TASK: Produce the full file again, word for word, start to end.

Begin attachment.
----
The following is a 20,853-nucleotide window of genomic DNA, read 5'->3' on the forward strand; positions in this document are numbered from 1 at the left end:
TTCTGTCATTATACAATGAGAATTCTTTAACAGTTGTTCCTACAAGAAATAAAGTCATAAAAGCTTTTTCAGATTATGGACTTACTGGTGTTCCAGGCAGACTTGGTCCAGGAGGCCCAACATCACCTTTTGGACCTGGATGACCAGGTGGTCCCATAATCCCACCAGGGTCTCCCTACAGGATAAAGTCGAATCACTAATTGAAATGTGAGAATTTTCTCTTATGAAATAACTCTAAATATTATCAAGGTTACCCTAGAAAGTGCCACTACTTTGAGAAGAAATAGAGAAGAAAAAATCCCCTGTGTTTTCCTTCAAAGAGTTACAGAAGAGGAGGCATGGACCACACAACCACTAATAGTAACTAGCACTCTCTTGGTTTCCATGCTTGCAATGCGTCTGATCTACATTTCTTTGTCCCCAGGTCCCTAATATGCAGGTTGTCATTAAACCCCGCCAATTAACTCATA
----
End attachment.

The following is a 20,853-nucleotide window of genomic DNA, read 5'->3' on the forward strand; positions in this document are numbered from 1 at the left end:
TTCTGTCATTATACAATGAGAATTCTTTAACAGTTGTTCCTACAAGAAATAAAGTCATAAAAGCTTTTTCAGATTATGGACTTACTGGTGTTCCAGGCAGACTTGGTCCAGGAGGCCCAACATCACCTTTTGGACCTGGATGACCAGGTGGTCCCATAATCCCACCAGGGTCTCCCTACAGGATAAAGTCGAATCACTAATTGAAATGTGAGAATTTTCTCTTATGAAATAACTCTAAATATTATCAAGGTTACCCTAGAAAGTGCCACTACTTTGAGAAGAAATAGAGAAGAAAAAATCCCCTGTGTTTTCCTTCAAAGAGTTACAGAAGAGGAGGCATGGACCACACAACCACTAATAGTAACTAGCACTCTCTTGGTTTCCATGCTTGCAATGCGTCTGATCTACATTTCTTTGTCCCCAGGTCCCTAATATGCAGGTTGTCATTAAACCCCGCCAATTAACTCATA